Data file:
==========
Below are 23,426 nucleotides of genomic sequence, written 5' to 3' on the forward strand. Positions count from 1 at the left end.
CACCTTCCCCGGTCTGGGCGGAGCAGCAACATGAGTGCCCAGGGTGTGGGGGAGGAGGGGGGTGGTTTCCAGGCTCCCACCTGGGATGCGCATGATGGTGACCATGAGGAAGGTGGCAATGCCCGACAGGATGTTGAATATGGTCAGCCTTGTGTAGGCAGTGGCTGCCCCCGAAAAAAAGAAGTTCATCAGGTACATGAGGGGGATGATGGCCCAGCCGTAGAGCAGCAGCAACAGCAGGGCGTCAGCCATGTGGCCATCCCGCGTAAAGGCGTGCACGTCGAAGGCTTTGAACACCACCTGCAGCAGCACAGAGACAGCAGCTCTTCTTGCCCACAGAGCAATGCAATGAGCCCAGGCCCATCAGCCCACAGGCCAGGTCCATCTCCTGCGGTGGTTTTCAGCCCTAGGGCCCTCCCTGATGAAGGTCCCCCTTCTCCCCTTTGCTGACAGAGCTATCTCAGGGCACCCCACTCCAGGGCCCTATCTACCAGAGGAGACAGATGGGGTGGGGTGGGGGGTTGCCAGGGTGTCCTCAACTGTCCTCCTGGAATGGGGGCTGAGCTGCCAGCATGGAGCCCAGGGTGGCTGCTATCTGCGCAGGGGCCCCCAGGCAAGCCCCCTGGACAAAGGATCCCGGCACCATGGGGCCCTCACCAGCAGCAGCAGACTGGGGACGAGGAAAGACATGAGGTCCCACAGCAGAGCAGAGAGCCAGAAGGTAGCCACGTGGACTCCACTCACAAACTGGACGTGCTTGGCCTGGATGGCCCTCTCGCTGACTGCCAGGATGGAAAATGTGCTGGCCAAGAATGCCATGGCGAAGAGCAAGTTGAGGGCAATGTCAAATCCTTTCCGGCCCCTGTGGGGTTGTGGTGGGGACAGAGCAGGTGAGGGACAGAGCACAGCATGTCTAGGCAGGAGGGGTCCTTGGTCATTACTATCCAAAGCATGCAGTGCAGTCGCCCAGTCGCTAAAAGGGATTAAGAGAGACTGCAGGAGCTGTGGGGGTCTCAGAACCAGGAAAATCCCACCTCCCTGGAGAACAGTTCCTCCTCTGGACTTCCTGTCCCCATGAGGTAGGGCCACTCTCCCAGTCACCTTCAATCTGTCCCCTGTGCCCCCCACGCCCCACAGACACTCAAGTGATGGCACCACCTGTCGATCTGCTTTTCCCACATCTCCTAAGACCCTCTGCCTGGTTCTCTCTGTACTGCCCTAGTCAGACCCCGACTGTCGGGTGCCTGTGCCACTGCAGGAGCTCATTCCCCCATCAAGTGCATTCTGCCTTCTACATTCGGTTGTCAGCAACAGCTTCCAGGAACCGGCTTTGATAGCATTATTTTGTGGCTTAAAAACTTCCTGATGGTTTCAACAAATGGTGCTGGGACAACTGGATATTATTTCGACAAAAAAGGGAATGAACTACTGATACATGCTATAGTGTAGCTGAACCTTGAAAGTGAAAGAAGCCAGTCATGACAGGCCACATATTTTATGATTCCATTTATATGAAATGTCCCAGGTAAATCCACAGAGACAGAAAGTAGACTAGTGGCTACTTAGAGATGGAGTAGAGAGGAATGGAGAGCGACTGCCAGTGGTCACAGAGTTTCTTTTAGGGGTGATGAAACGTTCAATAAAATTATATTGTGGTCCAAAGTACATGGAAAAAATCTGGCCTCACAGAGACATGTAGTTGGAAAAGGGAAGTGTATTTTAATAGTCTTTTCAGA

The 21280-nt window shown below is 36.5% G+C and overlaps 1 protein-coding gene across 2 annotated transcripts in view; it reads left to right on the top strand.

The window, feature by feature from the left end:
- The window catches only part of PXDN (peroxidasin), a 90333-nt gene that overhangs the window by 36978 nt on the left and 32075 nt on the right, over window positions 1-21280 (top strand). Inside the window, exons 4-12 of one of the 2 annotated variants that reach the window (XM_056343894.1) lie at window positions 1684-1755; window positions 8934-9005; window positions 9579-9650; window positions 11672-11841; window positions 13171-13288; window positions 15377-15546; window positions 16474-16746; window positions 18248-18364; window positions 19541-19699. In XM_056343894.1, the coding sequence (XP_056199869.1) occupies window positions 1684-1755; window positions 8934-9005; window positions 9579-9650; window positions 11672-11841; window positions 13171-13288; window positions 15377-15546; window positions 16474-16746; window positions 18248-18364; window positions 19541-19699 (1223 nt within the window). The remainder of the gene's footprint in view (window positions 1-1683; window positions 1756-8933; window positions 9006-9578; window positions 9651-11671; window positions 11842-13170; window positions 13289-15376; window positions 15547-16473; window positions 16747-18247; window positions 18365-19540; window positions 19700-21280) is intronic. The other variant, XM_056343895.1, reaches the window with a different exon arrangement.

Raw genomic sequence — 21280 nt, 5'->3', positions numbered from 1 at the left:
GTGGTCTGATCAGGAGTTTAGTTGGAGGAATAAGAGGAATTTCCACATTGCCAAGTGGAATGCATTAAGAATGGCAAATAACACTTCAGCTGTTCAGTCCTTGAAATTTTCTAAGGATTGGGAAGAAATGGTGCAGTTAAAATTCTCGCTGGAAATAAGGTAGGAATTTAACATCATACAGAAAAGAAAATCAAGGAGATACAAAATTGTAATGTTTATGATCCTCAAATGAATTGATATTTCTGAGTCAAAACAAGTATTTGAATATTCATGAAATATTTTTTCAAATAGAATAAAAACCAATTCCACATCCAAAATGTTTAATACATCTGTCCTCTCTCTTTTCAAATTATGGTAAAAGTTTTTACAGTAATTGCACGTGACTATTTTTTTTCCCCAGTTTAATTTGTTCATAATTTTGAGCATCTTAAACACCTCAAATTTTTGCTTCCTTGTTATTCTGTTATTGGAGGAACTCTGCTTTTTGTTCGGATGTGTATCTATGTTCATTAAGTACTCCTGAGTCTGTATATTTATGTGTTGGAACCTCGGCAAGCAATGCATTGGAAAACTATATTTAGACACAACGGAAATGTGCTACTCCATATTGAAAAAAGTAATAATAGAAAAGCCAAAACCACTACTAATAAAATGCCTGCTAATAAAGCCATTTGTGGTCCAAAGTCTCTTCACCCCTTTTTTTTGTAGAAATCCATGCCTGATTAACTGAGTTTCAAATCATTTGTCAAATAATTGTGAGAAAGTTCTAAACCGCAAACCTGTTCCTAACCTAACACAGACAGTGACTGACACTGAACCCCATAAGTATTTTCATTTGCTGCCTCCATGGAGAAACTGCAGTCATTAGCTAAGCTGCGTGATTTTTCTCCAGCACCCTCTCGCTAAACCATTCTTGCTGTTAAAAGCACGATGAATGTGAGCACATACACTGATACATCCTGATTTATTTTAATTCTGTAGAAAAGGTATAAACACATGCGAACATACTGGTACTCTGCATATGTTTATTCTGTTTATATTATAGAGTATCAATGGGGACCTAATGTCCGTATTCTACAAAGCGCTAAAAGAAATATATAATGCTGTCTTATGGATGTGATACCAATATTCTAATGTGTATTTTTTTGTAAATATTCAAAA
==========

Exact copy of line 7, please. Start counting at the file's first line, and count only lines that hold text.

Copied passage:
GTGGTCTGATCAGGAGTTTAGTTGGAGGAATAAGAGGAATTTCCACATTGCCAAGTGGAATGCATTAAGAATGGCAAATAACACTTCAGCTGTTCAGTCCTTGAAATTTTCTAAGGATTGGGAAGAAATGGTGCAGTTAAAATTCTCGCTGGAAATAAGGTAGGAATTTAACATCATACAGAAAAGAAAATCAAGGAGATACAAAATTGTAATGTTTATGATCCTCAAATGAATTGATATTTCTGAGTCAAAACAAGTATTTGAATATTCATGAAATATTTTTTCAAATAGAATAAAAACCAATTCCACATCCAAAATGTTTAATACATCTGTCCTCTCTCTTTTCAAATTATGGTAAAAGTTTTTACAGTAATTGCACGTGACTATTTTTTTTCCCCAGTTTAATTTGTTCATAATTTTGAGCATCTTAAACACCTCAAATTTTTGCTTCCTTGTTATTCTGTTATTGGAGGAACTCTGCTTTTTGTTCGGATGTGTATCTATGTTCATTAAGTACTCCTGAGTCTGTATATTTATGTGTTGGAACCTCGGCAAGCAATGCATTGGAAAACTATATTTAGACACAACGGAAATGTGCTACTCCATATTGAAAAAAGTAATAATAGAAAAGCCAAAACCACTACTAATAAAATGCCTGCTAATAAAGCCATTTGTGGTCCAAAGTCTCTTCACCCCTTTTTTTTGTAGAAATCCATGCCTGATTAACTGAGTTTCAAATCATTTGTCAAATAATTGTGAGAAAGTTCTAAACCGCAAACCTGTTCCTAACCTAACACAGACAGTGACTGACACTGAACCCCATAAGTATTTTCATTTGCTGCCTCCATGGAGAAACTGCAGTCATTAGCTAAGCTGCGTGATTTTTCTCCAGCACCCTCTCGCTAAACCATTCTTGCTGTTAAAAGCACGATGAATGTGAGCACATACACTGATACATCCTGATTTATTTTAATTCTGTAGAAAAGGTATAAACACATGCGAACATACTGGTACTCTGCATATGTTTATTCTGTTTATATTATAGAGTATCAATGGGGACCTAATGTCCGTATTCTACAAAGCGCTAAAAGAAATATATAATGCTGTCTTATGGATGTGATACCAATATTCTAATGTGTATTTTTTTGTAAATATTCAAAA